[Python-Dev] [Python 2.2 BUG] pickle/cPickle does not find __slots__

Burton Radons loth@users.sourceforge.net
Fri, 15 Feb 2002 17:05:00 -0800

Fred L. Drake, Jr. wrote:

> Michael McLay writes:
>  > While my approach was patterened after the property() builtin, the
>  > Python Labs crowd didn't like the notation and rejected the
> I'll note as well that at least some of us, if not all, don't like the
> property() syntax as well.  My current favorite was one of Guido's
> proposals at Python 10:
> class Foo(object):
>     property myprop:
>         """A computed property on Foo objects."""
>         def __get__(self):
>             return ...
>         def __set__(self):
>             ...
>         def __delete__(self):
>             ...

What's wrong with:

   class Foo(object):
     class myprop_class (object):
       """A computed property on Foo objects."""

       def __get__(subclass, self, klass):
         return ...
       def __set__(subclass, self, value):
       def __delete__(subclass, self):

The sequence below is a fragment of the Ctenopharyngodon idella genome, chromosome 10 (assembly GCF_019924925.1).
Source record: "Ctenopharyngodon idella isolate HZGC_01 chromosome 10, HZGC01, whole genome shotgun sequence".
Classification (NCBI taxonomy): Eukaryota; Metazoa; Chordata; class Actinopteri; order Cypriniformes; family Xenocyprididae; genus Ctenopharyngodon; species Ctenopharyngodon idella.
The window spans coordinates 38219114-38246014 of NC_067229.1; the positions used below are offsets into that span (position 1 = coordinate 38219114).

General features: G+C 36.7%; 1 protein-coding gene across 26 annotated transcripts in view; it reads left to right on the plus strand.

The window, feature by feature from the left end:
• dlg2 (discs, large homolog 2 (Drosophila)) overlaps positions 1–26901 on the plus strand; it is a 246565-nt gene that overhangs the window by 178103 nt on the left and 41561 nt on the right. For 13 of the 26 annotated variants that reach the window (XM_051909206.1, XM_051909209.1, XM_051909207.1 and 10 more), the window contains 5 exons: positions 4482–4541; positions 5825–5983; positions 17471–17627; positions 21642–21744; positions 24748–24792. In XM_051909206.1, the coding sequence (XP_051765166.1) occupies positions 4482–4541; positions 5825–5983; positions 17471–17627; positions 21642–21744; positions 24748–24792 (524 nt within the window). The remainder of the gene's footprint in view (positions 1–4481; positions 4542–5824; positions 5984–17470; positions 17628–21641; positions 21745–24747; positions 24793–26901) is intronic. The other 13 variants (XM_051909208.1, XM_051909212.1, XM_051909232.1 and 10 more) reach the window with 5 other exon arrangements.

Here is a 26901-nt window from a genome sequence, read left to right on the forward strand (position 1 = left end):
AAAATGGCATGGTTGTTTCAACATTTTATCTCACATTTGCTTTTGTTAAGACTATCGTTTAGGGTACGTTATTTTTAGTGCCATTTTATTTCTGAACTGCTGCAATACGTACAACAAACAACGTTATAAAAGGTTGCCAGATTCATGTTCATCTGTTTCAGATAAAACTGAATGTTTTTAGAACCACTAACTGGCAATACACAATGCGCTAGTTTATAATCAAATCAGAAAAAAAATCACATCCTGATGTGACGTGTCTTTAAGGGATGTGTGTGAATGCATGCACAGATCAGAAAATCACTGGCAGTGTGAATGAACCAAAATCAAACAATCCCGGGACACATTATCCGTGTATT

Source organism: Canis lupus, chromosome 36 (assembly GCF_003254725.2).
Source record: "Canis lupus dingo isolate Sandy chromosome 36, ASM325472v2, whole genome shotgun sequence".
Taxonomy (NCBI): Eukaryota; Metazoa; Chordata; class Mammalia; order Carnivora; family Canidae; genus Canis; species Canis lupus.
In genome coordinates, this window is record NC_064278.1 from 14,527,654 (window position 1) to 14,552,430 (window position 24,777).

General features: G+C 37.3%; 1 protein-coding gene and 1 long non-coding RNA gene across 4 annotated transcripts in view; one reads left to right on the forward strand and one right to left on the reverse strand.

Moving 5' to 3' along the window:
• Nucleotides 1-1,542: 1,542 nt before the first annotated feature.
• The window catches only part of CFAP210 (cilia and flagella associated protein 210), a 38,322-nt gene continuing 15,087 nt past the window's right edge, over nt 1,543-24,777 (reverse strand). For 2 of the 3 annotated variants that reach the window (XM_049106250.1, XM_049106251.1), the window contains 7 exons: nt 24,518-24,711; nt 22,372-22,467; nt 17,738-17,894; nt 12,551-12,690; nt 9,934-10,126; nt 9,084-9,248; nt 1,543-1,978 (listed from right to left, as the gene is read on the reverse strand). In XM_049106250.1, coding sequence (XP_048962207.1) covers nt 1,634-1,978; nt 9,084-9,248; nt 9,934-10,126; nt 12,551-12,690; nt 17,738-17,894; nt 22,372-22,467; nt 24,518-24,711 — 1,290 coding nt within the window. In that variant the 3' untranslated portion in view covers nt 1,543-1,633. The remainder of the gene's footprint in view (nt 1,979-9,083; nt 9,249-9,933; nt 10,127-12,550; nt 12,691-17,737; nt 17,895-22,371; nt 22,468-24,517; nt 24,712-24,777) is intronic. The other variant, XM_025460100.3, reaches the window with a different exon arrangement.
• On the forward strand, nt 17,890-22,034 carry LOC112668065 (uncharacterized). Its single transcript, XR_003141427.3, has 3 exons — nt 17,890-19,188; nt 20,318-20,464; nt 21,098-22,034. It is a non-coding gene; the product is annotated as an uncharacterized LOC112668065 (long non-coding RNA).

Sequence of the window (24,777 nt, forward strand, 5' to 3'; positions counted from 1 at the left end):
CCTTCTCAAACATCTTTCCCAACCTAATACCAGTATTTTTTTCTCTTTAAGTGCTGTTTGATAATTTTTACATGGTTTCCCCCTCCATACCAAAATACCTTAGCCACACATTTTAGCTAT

myprop = myprop_class ()

It's a grand total of _two_ lines more than your example, and has more 
extensions possibilities to boot.

While we're discussing strange usages of blocks, one feature I've always 
wanted has been subblocks passed to functions.  It could be done using a 
new argument prefix "@" (for example).  If the block is not otherwise 
taken (if it is in an if statement, for example), it can be followed by 
":" and a normal block; this block is then put in the argument as a 
PyCodeObject (I think).  The argument can also be given a value 
normally.  The code object also has a few new methods for our convenience.

So to implement your example above:

   def field (@block):
     dict = block.exec_save_locals () # Execute the block and return the 
locals dictionary rather than destroy it.
     fget = dict.get ("__get__", None)
     fset = dict.get ("__set__", None)
     fdel = dict.get ("__delete__", None)
     fdoc = dict.get ("__doc__", None)

     return property (fget, fset, fdel, fdoc)

Now that we have that, we do your example:

   class Foo(object):
     myprop = field ():
       """A computed property on Foo objects."""

       def __get__(self):
         return ...
       def __set__(self, value):
       def __delete__(self):

There are other capabilities, but as I've never had a language that can 
do this I wouldn't know how many pragmatic possibilities there are.  The 
advantage over Guido's method is that his suggestion solves a single 
problem and has no use outside of it, while mine, at least on the face 
of it, could be applied in other ways.